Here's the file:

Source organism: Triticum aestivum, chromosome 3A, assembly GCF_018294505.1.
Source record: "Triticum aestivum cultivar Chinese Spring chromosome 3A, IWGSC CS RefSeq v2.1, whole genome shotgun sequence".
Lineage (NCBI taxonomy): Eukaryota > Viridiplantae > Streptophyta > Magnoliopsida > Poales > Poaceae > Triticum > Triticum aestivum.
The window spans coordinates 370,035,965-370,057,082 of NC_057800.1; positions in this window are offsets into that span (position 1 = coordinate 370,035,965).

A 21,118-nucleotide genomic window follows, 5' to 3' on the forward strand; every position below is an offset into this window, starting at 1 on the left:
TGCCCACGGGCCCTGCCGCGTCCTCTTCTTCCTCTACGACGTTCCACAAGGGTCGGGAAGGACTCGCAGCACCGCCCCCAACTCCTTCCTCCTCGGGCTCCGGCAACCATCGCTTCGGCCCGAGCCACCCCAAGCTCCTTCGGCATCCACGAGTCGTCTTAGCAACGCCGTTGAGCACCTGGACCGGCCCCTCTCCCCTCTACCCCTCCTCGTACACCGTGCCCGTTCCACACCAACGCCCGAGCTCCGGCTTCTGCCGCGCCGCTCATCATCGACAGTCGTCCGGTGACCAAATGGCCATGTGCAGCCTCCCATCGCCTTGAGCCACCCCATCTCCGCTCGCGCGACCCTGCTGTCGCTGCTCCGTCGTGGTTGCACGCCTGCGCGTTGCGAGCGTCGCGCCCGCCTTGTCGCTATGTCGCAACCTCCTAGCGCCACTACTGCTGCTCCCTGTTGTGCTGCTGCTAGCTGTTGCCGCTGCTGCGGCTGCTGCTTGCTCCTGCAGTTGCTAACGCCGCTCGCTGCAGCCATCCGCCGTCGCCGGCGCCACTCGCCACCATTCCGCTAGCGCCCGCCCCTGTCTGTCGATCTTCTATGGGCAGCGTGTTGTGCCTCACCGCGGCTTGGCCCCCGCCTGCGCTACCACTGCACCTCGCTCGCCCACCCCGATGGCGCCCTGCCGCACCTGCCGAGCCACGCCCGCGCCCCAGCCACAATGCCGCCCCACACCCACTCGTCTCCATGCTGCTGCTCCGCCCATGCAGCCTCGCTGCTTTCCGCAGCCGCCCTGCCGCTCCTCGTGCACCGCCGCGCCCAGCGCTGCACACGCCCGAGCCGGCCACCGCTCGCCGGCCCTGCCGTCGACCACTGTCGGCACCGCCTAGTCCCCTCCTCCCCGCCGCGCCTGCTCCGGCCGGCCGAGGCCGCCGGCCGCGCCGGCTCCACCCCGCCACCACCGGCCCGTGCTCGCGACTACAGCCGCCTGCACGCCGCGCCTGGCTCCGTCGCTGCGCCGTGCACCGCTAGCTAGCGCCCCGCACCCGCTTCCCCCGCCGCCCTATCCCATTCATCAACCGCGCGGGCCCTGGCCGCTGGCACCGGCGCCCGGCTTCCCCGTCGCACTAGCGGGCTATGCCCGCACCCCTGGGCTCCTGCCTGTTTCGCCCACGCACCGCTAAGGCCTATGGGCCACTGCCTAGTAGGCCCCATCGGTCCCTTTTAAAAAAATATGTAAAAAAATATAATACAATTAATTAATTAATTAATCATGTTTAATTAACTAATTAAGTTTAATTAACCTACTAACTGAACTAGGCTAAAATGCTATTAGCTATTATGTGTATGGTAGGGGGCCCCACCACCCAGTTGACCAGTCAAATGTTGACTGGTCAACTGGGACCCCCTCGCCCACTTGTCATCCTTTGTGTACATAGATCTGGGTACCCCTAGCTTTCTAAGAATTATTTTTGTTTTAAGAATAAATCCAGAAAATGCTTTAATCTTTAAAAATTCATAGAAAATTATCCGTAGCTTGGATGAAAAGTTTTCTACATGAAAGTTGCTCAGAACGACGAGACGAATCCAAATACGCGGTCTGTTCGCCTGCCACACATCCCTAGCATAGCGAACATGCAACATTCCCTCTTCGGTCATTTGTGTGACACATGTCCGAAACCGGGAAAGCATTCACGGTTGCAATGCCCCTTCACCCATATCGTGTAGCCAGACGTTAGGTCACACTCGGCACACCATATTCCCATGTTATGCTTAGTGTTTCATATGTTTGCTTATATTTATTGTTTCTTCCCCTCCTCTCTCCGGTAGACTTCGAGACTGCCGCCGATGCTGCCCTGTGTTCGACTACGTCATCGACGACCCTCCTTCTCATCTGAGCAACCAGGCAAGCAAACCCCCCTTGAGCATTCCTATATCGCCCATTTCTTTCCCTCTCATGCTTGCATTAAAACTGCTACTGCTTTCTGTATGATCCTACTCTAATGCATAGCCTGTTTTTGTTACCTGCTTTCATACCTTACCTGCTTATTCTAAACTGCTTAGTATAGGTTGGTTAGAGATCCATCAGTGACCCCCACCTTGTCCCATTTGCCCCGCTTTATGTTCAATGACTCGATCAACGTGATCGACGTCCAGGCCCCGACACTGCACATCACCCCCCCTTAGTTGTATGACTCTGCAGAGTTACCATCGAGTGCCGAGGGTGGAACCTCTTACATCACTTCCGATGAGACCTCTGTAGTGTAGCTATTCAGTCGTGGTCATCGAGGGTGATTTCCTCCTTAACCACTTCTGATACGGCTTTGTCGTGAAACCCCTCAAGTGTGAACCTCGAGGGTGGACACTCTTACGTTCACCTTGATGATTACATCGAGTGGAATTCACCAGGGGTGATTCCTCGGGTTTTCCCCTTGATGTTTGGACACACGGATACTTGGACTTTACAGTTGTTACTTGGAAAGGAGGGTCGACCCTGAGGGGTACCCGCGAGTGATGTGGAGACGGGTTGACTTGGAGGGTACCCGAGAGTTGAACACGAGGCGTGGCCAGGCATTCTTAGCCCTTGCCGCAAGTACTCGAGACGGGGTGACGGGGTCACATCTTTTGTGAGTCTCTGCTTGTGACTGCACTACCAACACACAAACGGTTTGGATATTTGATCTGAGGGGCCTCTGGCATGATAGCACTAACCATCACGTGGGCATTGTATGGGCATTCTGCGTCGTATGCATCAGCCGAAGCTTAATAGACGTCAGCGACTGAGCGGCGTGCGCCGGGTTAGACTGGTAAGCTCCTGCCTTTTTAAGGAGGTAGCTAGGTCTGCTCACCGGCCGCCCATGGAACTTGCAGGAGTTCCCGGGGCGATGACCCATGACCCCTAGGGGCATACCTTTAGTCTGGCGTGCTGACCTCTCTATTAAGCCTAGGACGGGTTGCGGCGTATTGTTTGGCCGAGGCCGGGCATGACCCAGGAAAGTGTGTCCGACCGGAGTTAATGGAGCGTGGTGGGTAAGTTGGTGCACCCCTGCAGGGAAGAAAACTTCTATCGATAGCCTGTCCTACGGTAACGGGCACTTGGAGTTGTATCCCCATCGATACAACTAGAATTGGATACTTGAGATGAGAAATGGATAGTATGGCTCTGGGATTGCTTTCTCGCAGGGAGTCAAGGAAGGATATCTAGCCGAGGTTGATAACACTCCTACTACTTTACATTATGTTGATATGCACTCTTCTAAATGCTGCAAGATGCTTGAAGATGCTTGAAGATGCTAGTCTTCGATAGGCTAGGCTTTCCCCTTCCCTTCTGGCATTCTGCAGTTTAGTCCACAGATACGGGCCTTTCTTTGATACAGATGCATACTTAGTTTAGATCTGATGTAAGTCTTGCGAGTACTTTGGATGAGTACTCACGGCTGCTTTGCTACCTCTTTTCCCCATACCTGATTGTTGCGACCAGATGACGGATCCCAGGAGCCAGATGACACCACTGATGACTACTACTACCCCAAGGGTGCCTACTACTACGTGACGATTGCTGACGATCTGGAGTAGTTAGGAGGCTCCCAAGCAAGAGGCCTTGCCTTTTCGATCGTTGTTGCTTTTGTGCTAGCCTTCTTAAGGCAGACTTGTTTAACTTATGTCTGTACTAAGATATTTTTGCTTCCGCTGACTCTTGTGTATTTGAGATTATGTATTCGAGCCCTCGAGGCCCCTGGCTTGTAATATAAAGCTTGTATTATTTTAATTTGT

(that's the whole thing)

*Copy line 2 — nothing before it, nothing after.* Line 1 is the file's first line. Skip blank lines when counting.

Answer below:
Source record: "Triticum aestivum cultivar Chinese Spring chromosome 3A, IWGSC CS RefSeq v2.1, whole genome shotgun sequence".